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Insulin Analogues Advantages

Safety Of Insulin Analogues As Compared With Human Insulin In Pregnancy

Safety Of Insulin Analogues As Compared With Human Insulin In Pregnancy

Introduction: Diabetes during pregnancy may lead to maternal, fetal and neonatal complications. In order to limit unwarranted outcomes, strict glycemic control is essential. In the past, human insulin was the only insulin formulation administered in pregnancy. However, insulin analogues have also been used for this indication in recent years. Areas covered: This article reviews the published data regarding the safety of insulin analogue use during pregnancy. We present the qualities, advantages and pitfalls of insulin analogue use in pregnancy compared with human insulin. Insulins lispro, aspart and detemir are safe in pregnant women with type 1 diabetes. Correspondingly, they were reclassified for the treatment of pregnant women with diabetes from category C to category B. For insulin glargine use in pregnancy, most studies are small and retrospective. Yet, no major safety concerns were reported. Insulin glulisine and degludec have not been studied in pregnancy. Expert opinion: Insulin analogues are viable therapeutic options for diabetes in pregnancy, specifically lispro, aspart and detemir. Though data in limited, their safety and efficacy are comparable with human insulin. Remarkably, the analogues are superior to human insulin regarding hypoglycaemia risk. More data, specifically for their use in pregnancies complicated by gestational diabetes or type 2 diabetes, is needed. Continue reading >>

Analogue Insulin

Analogue Insulin

Tweet Analogue insulin is a sub-group of human insulin. Analogue insulin is laboratory grown but genetically altered to create either a more rapid acting or more uniformly acting form of the insulin. This can have advantages for blood sugar management. Analogue insulins have been available since just before the start of the new millennium. How is human analogue insulin produced? Similar to human insulin, analogue insulin is laboratory created by growing insulin proteins within E-coli bacteria (Escherichia coli). The process goes further through changing the order of amino acids to allow the insulin to be used by the body either more rapidly or more uniformly by the body than with regular human insulin. This type of process is known as undergoing ‘recombinant DNA’ technology. What types of analogue insulin are available? Analogue insulin is available in two main forms, rapid acting and long acting, as well as premixed combinations. Examples of analogue insulin: Rapid acting: Humalog, NovoRapid Long acting: Lantus, Levemir, Tresiba Premixed analogue insulins: Humalog Mix 25, Humalog Mix 50, NovoMix 30 Tweet Type 2 diabetes mellitus is a metabolic disorder that results in hyperglycemia (high blood glucose levels) due to the body: Being ineffective at using the insulin it has produced; also known as insulin resistance and/or Being unable to produce enough insulin Type 2 diabetes is characterised by the body being unable to metabolise glucose (a simple sugar). This leads to high levels of blood glucose which over time may damage the organs of the body. From this, it can be understood that for someone with diabetes something that is food for ordinary people can become a sort of metabolic poison. This is why people with diabetes are advised to avoid sources of dietary suga Continue reading >>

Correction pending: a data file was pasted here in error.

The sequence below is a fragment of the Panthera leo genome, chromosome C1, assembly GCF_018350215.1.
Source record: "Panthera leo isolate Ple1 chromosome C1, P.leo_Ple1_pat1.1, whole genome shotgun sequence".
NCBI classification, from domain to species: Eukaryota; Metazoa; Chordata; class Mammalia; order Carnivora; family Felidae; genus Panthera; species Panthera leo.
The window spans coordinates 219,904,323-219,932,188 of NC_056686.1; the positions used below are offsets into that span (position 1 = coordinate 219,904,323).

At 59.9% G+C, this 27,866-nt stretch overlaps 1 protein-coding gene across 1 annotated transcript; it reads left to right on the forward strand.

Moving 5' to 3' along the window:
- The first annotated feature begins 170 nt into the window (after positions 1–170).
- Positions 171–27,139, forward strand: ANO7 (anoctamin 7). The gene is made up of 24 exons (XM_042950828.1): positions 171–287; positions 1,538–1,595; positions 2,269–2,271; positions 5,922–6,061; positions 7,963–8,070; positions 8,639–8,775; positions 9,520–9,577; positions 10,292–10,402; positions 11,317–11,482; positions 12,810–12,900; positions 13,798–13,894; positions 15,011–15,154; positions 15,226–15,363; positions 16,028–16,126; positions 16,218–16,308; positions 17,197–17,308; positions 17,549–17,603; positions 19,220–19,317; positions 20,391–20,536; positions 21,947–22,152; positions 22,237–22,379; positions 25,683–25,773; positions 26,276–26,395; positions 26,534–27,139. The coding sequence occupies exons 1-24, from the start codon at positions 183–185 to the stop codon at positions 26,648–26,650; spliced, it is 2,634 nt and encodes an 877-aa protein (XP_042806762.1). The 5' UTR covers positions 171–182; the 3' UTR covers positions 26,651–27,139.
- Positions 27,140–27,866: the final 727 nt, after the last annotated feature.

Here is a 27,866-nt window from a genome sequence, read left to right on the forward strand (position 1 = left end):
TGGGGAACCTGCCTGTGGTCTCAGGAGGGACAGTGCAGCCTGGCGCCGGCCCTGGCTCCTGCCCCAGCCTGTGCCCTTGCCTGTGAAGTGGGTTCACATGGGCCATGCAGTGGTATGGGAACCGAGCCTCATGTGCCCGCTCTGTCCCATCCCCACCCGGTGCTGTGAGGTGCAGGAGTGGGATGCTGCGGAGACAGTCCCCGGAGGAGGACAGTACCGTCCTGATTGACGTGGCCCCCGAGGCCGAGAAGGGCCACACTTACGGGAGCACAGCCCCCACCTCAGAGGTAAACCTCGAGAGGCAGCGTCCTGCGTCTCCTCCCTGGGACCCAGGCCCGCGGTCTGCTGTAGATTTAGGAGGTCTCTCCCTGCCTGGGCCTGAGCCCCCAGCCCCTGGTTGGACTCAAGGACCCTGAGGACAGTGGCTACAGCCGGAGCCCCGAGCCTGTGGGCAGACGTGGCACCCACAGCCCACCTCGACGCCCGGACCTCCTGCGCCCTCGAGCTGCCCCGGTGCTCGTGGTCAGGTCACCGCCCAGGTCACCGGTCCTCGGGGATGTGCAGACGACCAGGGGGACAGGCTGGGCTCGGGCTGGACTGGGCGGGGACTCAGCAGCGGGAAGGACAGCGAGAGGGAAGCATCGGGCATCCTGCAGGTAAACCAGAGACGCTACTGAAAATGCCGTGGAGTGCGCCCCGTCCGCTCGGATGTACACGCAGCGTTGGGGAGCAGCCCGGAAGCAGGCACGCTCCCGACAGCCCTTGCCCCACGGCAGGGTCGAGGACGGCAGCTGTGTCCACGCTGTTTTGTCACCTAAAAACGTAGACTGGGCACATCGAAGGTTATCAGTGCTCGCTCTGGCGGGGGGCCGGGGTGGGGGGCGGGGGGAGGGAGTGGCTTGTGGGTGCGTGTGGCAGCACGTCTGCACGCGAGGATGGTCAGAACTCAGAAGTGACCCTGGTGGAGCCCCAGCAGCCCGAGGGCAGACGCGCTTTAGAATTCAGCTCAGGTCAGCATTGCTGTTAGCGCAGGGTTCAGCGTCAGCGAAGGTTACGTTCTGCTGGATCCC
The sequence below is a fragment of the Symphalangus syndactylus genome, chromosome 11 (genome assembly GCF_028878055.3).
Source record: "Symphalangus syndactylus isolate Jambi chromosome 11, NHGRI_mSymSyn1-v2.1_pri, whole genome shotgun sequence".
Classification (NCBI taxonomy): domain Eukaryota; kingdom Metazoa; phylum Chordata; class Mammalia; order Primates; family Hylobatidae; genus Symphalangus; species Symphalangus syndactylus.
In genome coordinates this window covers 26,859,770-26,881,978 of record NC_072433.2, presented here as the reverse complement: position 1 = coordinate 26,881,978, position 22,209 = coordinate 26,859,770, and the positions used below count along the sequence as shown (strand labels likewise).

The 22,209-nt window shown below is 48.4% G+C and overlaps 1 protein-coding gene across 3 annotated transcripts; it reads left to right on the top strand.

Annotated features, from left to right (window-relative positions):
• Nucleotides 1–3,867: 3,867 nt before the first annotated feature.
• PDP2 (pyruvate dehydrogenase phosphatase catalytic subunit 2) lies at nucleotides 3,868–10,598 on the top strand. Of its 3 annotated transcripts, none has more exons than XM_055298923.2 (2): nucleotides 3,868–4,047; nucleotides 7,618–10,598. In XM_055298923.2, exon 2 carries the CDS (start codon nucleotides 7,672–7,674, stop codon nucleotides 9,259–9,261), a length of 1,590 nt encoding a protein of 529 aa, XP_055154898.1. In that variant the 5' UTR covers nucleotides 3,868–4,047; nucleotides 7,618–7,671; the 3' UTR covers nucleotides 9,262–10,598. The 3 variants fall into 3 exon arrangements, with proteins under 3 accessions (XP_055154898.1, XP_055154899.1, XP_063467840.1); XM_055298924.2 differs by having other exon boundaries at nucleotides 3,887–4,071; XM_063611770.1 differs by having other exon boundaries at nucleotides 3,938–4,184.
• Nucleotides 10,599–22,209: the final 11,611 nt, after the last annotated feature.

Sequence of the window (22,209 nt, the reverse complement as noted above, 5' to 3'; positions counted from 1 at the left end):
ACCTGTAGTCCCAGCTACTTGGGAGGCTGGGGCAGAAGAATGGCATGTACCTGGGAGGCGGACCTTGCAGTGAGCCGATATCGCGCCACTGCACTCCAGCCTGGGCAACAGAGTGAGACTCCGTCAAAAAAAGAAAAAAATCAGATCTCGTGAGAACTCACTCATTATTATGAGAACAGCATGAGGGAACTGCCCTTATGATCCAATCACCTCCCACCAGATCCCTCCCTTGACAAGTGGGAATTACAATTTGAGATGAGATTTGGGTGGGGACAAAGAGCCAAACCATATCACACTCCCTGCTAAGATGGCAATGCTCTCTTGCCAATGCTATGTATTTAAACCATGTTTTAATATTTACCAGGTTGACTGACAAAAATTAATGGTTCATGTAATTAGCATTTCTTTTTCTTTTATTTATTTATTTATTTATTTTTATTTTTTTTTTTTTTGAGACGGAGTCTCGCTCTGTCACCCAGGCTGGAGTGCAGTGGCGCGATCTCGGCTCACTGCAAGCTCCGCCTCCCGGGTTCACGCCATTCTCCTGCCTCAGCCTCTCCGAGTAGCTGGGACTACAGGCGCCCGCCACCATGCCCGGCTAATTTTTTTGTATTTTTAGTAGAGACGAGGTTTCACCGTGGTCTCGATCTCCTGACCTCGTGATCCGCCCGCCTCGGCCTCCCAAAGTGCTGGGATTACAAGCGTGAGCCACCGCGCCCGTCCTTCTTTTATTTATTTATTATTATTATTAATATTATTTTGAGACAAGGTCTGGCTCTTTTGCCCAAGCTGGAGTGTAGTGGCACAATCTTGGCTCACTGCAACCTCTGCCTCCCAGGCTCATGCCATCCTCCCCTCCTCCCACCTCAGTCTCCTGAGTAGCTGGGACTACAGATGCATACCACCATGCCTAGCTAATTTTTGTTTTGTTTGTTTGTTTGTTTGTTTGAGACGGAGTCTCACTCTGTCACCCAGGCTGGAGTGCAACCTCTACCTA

The Use Of Premixed Insulin Analogues In The Treatment Of Patients With Type 2 Diabetes Mellitus: Advantages And Limitations

The Use Of Premixed Insulin Analogues In The Treatment Of Patients With Type 2 Diabetes Mellitus: Advantages And Limitations